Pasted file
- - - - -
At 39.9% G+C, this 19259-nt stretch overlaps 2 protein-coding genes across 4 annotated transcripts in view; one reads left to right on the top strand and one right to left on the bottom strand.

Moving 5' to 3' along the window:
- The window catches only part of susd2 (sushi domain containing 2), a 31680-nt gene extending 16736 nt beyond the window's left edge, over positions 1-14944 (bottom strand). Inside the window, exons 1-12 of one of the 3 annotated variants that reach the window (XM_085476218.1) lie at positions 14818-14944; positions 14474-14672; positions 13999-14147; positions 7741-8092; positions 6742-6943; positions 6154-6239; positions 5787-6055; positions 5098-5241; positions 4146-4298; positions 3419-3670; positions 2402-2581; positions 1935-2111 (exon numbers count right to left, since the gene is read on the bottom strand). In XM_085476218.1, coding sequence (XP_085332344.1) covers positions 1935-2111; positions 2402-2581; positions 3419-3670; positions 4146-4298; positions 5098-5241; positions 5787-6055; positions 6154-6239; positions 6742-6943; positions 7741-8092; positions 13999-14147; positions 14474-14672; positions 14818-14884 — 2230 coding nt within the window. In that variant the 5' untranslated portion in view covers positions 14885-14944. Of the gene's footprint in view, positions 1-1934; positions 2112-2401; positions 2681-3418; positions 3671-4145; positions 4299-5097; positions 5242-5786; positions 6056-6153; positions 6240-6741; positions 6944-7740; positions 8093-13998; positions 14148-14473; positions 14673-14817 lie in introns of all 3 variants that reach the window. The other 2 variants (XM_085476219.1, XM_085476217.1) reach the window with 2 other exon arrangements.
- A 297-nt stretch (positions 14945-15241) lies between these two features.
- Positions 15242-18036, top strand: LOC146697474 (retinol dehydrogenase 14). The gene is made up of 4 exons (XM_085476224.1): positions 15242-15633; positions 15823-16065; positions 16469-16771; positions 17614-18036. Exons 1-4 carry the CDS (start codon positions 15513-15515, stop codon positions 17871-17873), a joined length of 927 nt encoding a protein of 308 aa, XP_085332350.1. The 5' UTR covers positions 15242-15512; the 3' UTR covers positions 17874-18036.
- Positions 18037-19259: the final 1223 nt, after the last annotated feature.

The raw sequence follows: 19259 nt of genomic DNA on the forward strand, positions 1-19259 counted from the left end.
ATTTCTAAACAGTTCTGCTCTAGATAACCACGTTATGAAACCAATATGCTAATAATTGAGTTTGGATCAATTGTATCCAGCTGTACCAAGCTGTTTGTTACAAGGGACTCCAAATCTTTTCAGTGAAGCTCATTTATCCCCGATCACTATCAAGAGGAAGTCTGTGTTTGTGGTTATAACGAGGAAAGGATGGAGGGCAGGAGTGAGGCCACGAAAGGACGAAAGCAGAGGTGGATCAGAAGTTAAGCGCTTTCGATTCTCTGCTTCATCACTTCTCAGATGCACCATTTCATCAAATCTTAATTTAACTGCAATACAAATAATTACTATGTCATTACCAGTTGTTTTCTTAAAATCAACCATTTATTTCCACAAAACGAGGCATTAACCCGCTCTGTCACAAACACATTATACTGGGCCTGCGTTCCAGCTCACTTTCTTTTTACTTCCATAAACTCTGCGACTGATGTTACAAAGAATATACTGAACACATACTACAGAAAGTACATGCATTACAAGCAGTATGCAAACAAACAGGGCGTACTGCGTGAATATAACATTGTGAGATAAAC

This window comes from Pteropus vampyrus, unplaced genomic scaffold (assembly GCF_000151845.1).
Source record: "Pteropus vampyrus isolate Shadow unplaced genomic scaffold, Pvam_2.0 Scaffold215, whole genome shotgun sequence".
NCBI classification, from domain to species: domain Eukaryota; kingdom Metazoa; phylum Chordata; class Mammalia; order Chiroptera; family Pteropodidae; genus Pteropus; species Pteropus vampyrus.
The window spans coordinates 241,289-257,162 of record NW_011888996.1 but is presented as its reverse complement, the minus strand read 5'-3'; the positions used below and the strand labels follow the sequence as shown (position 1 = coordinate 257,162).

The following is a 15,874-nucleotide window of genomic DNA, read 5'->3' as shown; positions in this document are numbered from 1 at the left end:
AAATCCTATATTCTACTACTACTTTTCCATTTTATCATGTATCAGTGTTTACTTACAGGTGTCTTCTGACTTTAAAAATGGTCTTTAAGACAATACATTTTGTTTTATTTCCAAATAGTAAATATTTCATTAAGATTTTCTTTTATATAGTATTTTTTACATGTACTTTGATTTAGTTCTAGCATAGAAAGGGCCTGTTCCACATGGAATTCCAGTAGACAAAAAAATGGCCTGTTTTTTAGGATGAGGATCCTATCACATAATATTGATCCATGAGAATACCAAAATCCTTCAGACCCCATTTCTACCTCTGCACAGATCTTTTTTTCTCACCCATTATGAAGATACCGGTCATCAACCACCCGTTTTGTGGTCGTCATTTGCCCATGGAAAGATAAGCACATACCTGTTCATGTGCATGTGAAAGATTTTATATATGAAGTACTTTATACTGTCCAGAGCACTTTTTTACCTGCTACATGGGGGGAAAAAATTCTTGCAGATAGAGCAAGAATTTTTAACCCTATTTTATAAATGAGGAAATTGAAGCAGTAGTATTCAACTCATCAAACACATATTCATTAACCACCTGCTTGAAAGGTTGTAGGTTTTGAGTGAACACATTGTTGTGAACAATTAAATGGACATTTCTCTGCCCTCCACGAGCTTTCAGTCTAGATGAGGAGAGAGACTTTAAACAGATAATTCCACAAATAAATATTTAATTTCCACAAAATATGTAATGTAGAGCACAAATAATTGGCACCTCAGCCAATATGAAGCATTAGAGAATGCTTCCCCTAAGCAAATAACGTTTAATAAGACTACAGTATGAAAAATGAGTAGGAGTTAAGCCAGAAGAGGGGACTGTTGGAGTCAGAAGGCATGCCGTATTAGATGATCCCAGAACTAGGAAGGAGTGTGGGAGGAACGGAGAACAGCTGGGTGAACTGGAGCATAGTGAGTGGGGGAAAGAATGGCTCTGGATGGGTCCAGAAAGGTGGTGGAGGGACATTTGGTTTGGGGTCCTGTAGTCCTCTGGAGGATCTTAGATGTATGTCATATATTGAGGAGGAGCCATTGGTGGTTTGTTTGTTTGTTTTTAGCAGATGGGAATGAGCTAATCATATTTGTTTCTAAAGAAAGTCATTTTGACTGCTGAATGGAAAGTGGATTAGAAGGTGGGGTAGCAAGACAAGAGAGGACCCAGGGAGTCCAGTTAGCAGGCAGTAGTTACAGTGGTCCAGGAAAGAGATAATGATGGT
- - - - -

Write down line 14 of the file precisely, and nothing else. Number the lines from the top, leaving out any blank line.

AAATCCTATATTCTACTACTACTTTTCCATTTTATCATGTATCAGTGTTTACTTACAGGTGTCTTCTGACTTTAAAAATGGTCTTTAAGACAATACATTTTGTTTTATTTCCAAATAGTAAATATTTCATTAAGATTTTCTTTTATATAGTATTTTTTACATGTACTTTGATTTAGTTCTAGCATAGAAAGGGCCTGTTCCACATGGAATTCCAGTAGACAAAAAAATGGCCTGTTTTTTAGGATGAGGATCCTATCACATAATATTGATCCATGAGAATACCAAAATCCTTCAGACCCCATTTCTACCTCTGCACAGATCTTTTTTTCTCACCCATTATGAAGATACCGGTCATCAACCACCCGTTTTGTGGTCGTCATTTGCCCATGGAAAGATAAGCACATACCTGTTCATGTGCATGTGAAAGATTTTATATATGAAGTACTTTATACTGTCCAGAGCACTTTTTTACCTGCTACATGGGGGGAAAAAATTCTTGCAGATAGAGCAAGAATTTTTAACCCTATTTTATAAATGAGGAAATTGAAGCAGTAGTATTCAACTCATCAAACACATATTCATTAACCACCTGCTTGAAAGGTTGTAGGTTTTGAGTGAACACATTGTTGTGAACAATTAAATGGACATTTCTCTGCCCTCCACGAGCTTTCAGTCTAGATGAGGAGAGAGACTTTAAACAGATAATTCCACAAATAAATATTTAATTTCCACAAAATATGTAATGTAGAGCACAAATAATTGGCACCTCAGCCAATATGAAGCATTAGAGAATGCTTCCCCTAAGCAAATAACGTTTAATAAGACTACAGTATGAAAAATGAGTAGGAGTTAAGCCAGAAGAGGGGACTGTTGGAGTCAGAAGGCATGCCGTATTAGATGATCCCAGAACTAGGAAGGAGTGTGGGAGGAACGGAGAACAGCTGGGTGAACTGGAGCATAGTGAGTGGGGGAAAGAATGGCTCTGGATGGGTCCAGAAAGGTGGTGGAGGGACATTTGGTTTGGGGTCCTGTAGTCCTCTGGAGGATCTTAGATGTATGTCATATATTGAGGAGGAGCCATTGGTGGTTTGTTTGTTTGTTTTTAGCAGATGGGAATGAGCTAATCATATTTGTTTCTAAAGAAAGTCATTTTGACTGCTGAATGGAAAGTGGATTAGAAGGTGGGGTAGCAAGACAAGAGAGGACCCAGGGAGTCCAGTTAGCAGGCAGTAGTTACAGTGGTCCAGGAAAGAGATAATGATGGT